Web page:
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Oncogene. 1999 Jan 14;18(2):315-26.

Cell cycle regulation of the double stranded RNA activated protein kinase, PKR.

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Department of Cancer Biology, Lerner Research Institute, The Cleveland Clinic Foundation, Ohio 44195, USA.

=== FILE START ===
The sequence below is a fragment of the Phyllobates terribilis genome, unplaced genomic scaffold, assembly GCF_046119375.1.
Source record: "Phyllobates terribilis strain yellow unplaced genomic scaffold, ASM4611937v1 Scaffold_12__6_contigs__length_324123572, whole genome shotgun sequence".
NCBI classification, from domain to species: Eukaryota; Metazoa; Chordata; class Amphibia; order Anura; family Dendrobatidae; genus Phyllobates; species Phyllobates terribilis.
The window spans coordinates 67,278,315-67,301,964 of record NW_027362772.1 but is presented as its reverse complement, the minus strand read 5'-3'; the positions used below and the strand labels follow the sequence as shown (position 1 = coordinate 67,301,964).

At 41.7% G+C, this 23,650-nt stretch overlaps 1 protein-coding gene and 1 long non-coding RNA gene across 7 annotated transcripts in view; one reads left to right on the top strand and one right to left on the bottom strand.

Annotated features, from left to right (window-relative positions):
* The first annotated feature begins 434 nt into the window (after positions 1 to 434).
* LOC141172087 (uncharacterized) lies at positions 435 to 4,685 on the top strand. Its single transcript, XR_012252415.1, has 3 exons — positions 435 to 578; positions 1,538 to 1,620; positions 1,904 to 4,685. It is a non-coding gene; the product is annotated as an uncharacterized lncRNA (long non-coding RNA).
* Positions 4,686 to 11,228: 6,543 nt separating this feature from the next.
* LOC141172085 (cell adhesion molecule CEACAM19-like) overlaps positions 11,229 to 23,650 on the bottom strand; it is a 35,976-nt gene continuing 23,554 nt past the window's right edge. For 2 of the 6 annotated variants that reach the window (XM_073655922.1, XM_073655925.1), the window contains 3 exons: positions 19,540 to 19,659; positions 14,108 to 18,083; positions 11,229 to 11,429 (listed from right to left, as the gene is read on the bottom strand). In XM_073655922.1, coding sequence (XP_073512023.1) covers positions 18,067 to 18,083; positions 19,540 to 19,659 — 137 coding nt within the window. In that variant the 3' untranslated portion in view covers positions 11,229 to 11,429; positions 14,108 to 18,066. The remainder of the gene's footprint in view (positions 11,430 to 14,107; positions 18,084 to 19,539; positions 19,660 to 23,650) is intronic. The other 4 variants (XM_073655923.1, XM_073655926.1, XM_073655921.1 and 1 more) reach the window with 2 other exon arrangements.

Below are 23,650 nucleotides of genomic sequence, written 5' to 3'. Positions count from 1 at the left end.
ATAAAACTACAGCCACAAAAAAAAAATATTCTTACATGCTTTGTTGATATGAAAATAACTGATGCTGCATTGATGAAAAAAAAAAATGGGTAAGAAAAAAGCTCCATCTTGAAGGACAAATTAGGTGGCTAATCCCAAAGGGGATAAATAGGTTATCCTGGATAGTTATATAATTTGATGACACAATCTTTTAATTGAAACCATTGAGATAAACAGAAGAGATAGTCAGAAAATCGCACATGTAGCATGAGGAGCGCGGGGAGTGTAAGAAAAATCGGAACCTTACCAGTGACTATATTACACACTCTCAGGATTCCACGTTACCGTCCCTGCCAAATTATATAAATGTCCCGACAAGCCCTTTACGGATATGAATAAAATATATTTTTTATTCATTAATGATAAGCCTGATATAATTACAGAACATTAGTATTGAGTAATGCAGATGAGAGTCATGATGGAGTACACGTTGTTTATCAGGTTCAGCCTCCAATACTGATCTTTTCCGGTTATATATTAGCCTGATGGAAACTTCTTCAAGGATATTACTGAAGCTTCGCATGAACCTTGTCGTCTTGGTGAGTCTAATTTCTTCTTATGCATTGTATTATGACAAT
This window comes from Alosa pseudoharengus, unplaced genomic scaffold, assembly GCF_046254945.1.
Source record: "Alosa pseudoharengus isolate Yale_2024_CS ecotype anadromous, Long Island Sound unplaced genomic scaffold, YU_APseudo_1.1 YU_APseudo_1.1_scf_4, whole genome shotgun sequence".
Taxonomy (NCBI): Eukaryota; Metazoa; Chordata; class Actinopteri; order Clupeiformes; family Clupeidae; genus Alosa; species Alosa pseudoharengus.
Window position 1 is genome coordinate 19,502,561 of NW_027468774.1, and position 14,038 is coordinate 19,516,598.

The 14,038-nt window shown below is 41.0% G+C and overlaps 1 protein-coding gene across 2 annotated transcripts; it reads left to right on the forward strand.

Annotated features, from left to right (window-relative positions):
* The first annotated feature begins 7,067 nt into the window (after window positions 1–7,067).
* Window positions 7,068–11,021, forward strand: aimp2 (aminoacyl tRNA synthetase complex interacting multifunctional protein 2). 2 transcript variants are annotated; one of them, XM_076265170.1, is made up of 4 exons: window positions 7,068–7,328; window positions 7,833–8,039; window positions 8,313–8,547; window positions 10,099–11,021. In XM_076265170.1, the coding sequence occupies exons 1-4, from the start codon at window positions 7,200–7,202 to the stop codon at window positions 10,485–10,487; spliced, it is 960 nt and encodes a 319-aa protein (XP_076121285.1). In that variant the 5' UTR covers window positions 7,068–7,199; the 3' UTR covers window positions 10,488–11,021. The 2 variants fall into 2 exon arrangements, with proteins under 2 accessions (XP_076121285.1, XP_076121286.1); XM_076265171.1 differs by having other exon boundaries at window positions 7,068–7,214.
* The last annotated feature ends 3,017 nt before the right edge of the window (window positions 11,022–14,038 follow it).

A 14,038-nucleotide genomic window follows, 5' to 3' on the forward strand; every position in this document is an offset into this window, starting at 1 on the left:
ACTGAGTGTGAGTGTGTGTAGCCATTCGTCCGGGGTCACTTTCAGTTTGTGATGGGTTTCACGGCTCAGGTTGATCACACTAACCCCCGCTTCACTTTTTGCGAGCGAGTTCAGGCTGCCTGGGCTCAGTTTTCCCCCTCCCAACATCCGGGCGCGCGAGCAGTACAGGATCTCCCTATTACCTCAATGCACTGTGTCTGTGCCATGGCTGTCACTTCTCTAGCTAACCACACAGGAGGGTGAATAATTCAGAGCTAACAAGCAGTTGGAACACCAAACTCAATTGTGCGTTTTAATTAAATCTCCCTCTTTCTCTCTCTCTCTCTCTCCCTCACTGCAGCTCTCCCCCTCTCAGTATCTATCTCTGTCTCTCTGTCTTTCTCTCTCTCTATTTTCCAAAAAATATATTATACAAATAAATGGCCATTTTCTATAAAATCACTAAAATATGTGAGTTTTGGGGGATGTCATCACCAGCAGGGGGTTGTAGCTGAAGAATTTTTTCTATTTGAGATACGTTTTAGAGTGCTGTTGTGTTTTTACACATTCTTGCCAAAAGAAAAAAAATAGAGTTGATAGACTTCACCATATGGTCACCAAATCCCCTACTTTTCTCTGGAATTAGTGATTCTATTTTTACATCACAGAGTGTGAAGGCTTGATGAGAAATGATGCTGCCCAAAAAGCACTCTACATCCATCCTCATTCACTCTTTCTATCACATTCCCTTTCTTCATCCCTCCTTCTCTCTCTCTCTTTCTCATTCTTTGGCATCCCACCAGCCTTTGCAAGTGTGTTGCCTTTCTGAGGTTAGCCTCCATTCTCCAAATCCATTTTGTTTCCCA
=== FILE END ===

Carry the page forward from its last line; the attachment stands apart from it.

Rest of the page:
The interferon (IFN)-induced, double stranded RNA (dsRNA)-activated serine/threonine kinase, PKR, is a potent negative regulator of cell growth when overexpressed in yeast or mammalian cells. To determine whether endogenous PKR plays a role in cell growth control, we have investigated the regulation of PKR levels and activity during the cell cycle in human glioblastoma T98G cells. The steady-state level of PKR mRNA in T98G cells was highest in growth arrested cells, dropped sharply within 3 h of serum stimulation then gradually increased as cells progressed through G1, reaching a plateau in early S phase. PKR protein level increased following serum stimulation reaching a peak at the G2+M boundary and declining thereafter. In contrast, PKR kinase activity exhibited two peaks, in early G1 and at the G1/S boundary, declining sharply in early S phase. Thus, the activity profile did not follow the protein profile indicating a tight regulation of PKR at the level of activity. In T98G cells expressing the catalytically inactive PKRK296R the dsRNA-induced activation of NF-kappaB and IRF-1 was suppressed and the mutant cells exhibited resistance to stress induced apoptosis. Cell cycle distribution analysis showed that the mutant expressing cells exhibited longer G1 phase and fewer cells engaged in S phase. Furthermore, early passage mouse embryo fibroblasts derived from PKR knockout mice grew more slowly compared with the control cells. Taken together these results suggest that PKR may play a role in cell cycle progression.

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